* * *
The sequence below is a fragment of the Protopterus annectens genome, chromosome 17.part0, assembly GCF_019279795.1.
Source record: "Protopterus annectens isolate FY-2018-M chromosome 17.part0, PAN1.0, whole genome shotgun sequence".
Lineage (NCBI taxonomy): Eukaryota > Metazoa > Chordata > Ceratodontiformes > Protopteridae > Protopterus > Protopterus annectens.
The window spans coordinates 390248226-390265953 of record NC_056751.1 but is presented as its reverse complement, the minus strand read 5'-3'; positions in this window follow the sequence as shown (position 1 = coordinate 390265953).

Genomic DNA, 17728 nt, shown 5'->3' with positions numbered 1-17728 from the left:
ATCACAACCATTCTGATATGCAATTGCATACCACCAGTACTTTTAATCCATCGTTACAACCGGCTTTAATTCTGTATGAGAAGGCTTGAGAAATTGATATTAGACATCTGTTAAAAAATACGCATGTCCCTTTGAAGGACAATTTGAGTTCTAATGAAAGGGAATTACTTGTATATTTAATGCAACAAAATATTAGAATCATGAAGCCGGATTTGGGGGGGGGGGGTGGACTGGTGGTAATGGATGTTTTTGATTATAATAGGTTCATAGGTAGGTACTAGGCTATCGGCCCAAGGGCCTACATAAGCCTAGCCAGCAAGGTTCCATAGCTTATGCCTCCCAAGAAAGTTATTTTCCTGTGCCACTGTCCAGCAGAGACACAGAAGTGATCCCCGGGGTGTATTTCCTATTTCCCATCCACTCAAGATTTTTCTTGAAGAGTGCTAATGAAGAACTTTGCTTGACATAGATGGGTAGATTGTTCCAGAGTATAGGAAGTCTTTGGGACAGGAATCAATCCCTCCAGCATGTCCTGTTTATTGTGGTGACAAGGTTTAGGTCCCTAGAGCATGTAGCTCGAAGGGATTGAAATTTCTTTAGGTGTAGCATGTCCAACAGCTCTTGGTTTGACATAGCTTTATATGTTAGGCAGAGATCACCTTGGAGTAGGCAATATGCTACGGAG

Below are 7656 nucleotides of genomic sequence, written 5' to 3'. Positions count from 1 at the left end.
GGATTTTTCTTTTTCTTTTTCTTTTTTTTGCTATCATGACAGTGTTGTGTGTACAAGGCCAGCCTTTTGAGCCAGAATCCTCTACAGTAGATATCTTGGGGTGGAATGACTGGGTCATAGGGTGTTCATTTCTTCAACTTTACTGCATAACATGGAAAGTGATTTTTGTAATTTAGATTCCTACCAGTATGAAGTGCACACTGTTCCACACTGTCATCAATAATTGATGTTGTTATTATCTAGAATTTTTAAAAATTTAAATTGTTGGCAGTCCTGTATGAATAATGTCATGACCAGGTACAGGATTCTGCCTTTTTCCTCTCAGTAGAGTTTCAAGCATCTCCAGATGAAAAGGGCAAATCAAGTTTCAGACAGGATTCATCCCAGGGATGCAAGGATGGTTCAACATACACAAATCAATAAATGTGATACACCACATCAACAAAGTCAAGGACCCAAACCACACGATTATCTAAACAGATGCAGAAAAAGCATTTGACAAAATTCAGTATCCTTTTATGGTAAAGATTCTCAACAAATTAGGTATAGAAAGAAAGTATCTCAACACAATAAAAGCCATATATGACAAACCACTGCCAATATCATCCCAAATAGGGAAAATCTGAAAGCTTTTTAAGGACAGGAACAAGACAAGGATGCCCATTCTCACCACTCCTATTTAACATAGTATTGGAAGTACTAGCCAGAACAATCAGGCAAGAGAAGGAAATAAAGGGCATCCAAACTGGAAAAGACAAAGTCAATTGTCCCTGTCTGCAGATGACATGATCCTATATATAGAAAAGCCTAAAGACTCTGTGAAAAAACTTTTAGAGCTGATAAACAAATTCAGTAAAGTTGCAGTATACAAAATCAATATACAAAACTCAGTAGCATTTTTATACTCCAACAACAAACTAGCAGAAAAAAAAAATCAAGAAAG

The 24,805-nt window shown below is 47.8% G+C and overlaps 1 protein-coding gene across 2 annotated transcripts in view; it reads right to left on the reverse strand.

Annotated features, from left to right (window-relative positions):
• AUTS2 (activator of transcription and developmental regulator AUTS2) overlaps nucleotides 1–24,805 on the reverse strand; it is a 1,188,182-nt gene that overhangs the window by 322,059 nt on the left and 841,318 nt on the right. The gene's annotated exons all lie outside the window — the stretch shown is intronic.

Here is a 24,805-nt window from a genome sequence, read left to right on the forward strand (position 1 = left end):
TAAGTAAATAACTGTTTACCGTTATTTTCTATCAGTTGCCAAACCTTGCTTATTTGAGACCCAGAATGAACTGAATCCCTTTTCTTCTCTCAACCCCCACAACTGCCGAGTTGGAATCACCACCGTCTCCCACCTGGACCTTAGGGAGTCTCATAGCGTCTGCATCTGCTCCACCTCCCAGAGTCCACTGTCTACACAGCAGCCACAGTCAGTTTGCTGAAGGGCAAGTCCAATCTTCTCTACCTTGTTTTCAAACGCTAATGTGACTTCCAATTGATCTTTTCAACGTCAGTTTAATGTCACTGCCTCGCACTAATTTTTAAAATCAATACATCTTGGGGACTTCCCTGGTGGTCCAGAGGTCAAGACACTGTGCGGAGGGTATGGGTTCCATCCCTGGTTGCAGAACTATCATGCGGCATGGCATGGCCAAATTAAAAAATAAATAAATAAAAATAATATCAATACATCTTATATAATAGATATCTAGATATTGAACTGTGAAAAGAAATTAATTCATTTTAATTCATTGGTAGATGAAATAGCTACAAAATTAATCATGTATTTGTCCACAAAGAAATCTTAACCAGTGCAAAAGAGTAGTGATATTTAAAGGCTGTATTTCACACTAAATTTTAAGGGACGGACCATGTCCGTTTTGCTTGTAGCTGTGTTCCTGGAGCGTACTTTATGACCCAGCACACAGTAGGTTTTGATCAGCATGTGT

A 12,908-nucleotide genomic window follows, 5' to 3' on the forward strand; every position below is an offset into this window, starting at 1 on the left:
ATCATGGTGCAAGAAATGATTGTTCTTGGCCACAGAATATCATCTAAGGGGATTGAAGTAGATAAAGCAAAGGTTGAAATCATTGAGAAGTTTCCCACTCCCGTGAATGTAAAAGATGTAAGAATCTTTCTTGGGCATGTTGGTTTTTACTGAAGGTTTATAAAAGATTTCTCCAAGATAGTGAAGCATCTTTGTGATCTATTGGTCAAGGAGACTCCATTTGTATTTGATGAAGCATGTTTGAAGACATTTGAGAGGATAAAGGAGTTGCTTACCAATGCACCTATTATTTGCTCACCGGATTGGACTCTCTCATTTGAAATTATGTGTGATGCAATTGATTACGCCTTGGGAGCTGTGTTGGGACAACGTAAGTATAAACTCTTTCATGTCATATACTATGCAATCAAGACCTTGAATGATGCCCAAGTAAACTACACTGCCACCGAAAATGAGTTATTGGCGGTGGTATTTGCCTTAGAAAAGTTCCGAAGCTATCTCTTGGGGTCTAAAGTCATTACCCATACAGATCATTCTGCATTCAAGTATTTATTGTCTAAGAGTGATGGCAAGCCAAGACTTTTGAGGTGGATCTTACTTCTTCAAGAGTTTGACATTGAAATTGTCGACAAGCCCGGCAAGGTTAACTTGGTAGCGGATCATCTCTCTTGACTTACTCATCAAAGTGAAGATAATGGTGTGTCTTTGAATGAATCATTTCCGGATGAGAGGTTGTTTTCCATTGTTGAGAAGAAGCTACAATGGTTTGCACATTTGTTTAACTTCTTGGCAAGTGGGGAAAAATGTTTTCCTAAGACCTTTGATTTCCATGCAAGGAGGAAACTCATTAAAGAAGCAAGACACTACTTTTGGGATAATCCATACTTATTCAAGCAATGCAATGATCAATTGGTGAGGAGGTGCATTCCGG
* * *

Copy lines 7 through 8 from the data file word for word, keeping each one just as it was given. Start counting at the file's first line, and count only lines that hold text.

Below are 7656 nucleotides of genomic sequence, written 5' to 3'. Positions count from 1 at the left end.
GGATTTTTCTTTTTCTTTTTCTTTTTTTTGCTATCATGACAGTGTTGTGTGTACAAGGCCAGCCTTTTGAGCCAGAATCCTCTACAGTAGATATCTTGGGGTGGAATGACTGGGTCATAGGGTGTTCATTTCTTCAACTTTACTGCATAACATGGAAAGTGATTTTTGTAATTTAGATTCCTACCAGTATGAAGTGCACACTGTTCCACACTGTCATCAATAATTGATGTTGTTATTATCTAGAATTTTTAAAAATTTAAATTGTTGGCAGTCCTGTATGAATAATGTCATGACCAGGTACAGGATTCTGCCTTTTTCCTCTCAGTAGAGTTTCAAGCATCTCCAGATGAAAAGGGCAAATCAAGTTTCAGACAGGATTCATCCCAGGGATGCAAGGATGGTTCAACATACACAAATCAATAAATGTGATACACCACATCAACAAAGTCAAGGACCCAAACCACACGATTATCTAAACAGATGCAGAAAAAGCATTTGACAAAATTCAGTATCCTTTTATGGTAAAGATTCTCAACAAATTAGGTATAGAAAGAAAGTATCTCAACACAATAAAAGCCATATATGACAAACCACTGCCAATATCATCCCAAATAGGGAAAATCTGAAAGCTTTTTAAGGACAGGAACAAGACAAGGATGCCCATTCTCACCACTCCTATTTAACATAGTATTGGAAGTACTAGCCAGAACAATCAGGCAAGAGAAGGAAATAAAGGGCATCCAAACTGGAAAAGACAAAGTCAATTGTCCCTGTCTGCAGATGACATGATCCTATATATAGAAAAGCCTAAAGACTCTGTGAAAAAACTTTTAGAGCTGATAAACAAATTCAGTAAAGTTGCAGTATACAAAATCAATATACAAAACTCAGTAGCATTTTTATACTCCAACAACAAACTAGCAGAAAAAAAAAATCAAGAAAG